This paper outlines the investigations, tender, construction and contract supervision for a new wastewater pump station (PS), and associated pipework undertaken on behalf of Wellington Water Limited (Client) for Wellington City Council (Asset Owner).
This paper will describe the overarching strategy, field investigations, modelling, lab testing process, and results of the testing programme. With construction works to commence in 2019 on this flagship project, Watercare can proceed with confidence that the design objectives can be achieved.
Christchurch was one of the earliest cities in NZ to have extensive flow and overflow monitoring throughout their wastewater network, providing both data and insight for planning and operational requirements, was well as alarms, duration and quantity for overflow event reporting.
This paper explores the challenges and issues with applying protective coatings to degraded manholes and sewerage infrastructure and explores the use of advanced, two-component cementitious coatings as an environmentally friendly and cost-efficient solutions providing long term protection from Hydrogen Sulfide (H2S) attack.
The paper describes sediment assessments undertaken in 2017-2018, the assessment methodology and the analytical results with regards to the National Environmental Standards (NES) Regulations and also the Asbestos Regulations (2016).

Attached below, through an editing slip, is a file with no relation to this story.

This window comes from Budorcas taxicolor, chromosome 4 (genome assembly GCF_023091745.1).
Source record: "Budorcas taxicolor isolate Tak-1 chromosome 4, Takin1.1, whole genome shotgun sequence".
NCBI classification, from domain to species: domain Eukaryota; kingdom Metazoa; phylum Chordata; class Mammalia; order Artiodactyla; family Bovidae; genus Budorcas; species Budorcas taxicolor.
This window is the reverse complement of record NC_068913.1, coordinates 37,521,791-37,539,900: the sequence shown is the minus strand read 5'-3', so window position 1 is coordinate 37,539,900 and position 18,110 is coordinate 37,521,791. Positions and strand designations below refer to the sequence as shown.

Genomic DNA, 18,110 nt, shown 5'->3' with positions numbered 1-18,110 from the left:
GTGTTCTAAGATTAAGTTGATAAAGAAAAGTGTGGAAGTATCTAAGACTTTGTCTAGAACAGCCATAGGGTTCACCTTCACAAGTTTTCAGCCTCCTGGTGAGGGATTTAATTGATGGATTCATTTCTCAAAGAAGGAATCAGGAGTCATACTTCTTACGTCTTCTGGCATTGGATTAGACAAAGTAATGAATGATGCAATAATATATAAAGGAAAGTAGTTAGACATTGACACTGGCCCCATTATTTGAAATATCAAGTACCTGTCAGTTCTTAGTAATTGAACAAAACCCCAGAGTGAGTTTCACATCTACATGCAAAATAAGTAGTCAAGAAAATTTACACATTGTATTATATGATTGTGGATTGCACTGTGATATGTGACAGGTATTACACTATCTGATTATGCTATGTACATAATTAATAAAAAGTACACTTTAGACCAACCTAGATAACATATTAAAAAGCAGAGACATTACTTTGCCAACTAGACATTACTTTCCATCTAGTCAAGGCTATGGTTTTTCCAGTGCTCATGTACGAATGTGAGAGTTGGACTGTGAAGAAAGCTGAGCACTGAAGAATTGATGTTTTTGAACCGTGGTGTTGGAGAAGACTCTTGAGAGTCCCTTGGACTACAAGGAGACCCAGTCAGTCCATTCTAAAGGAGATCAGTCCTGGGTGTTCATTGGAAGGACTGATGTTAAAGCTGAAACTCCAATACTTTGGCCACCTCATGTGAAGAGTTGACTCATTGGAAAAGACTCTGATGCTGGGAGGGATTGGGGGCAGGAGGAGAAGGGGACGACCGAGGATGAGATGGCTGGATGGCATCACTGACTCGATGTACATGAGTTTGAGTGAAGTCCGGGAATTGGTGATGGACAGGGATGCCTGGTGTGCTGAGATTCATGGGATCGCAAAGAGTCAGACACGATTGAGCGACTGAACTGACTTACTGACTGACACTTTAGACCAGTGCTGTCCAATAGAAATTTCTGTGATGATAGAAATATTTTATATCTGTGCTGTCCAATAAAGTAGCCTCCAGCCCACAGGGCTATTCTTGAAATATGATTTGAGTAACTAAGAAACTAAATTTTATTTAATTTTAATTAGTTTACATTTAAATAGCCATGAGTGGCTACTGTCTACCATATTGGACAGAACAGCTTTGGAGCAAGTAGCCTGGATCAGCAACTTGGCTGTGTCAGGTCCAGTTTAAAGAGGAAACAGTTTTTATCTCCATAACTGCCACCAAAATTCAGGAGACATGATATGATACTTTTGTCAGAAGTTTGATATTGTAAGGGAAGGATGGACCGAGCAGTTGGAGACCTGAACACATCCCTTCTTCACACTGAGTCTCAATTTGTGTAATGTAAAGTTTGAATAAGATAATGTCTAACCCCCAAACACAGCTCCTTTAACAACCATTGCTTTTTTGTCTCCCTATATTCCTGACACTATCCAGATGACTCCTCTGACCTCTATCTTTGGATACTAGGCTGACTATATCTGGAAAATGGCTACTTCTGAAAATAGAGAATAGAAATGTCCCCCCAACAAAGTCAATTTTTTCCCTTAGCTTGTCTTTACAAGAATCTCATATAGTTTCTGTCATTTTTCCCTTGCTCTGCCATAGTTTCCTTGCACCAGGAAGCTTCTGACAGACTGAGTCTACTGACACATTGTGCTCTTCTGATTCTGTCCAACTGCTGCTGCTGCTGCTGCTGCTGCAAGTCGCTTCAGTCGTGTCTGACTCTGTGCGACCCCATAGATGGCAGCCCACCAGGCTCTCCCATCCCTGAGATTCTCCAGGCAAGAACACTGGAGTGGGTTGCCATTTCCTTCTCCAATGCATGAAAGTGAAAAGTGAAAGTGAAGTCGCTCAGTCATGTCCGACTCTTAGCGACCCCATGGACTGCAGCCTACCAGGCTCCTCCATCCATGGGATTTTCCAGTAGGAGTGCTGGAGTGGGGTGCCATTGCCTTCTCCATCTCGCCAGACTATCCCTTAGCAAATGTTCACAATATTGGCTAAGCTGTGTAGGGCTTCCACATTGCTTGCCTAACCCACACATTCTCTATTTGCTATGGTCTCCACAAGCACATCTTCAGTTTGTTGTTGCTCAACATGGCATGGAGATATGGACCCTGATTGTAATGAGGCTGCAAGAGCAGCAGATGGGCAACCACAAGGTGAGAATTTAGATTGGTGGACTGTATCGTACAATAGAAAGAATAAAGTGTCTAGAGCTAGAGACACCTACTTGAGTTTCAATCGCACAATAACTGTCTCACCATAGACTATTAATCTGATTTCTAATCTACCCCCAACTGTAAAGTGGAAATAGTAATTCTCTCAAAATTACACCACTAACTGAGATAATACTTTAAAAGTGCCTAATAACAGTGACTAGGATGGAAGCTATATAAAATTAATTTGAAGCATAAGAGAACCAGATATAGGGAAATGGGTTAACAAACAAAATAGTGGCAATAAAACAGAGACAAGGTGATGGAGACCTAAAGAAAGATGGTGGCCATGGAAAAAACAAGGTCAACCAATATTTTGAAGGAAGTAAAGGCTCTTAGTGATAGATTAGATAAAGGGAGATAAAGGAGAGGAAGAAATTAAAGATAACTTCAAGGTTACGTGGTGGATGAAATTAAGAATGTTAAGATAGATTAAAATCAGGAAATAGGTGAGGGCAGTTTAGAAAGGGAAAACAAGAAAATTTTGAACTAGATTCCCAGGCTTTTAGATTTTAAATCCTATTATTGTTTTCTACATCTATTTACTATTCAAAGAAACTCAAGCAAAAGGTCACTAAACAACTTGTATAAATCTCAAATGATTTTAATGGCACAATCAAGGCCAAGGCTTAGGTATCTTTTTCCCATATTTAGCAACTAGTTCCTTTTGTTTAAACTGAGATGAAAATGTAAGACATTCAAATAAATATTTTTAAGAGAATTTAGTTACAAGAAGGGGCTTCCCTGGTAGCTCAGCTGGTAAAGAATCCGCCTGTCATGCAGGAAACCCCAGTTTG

This Paper details three lining systems available in New Zealand for deteriorated sewers that have also been used to structurally line stormwater drains and culverts with diameters from 150mm to 3,000mm. It includes examples of projects where these technologies were used, the design issues addressed, and the challenges overcome.
The creation of exceptional stormwater outcomes for new urban developments doesn’t just happen. It requires a bit of art, technical innovation, and a whole lot of collaboration to create healthy stormwater management facilities and urban waterways that also are places of amenity.
This paper demonstrates the importance of both the climate variability (IPO) and limited rainfall data availability in estimating the extreme rainfall event statistics. This is critical to accurately predict the flood risk and ensure infrastructure is capable of performing now and into the future.
Local and regional government agencies are responsible for managing more WSUD assets than ever before. However, most are struggling to effectively manage and maintain these assets, many of which are in poor functional condition.
Auckland Transport (AT) is responsible for the management of 7,500 km of roads and associated infrastructure throughout Auckland, including over 92,000 road catchpits. Stormwater runoff contaminants and gross pollutants are being discharged from their road corridors into Auckland’s waterways and harbours.
Increased urbanisation throughout the world has led to an increase in the likelihood of flooding. Therefore, stormwater management has become an important issue. In the context of Auckland, New Zealand, stormwater is managed mainly to prevent nuisance and damage to other properties downstream.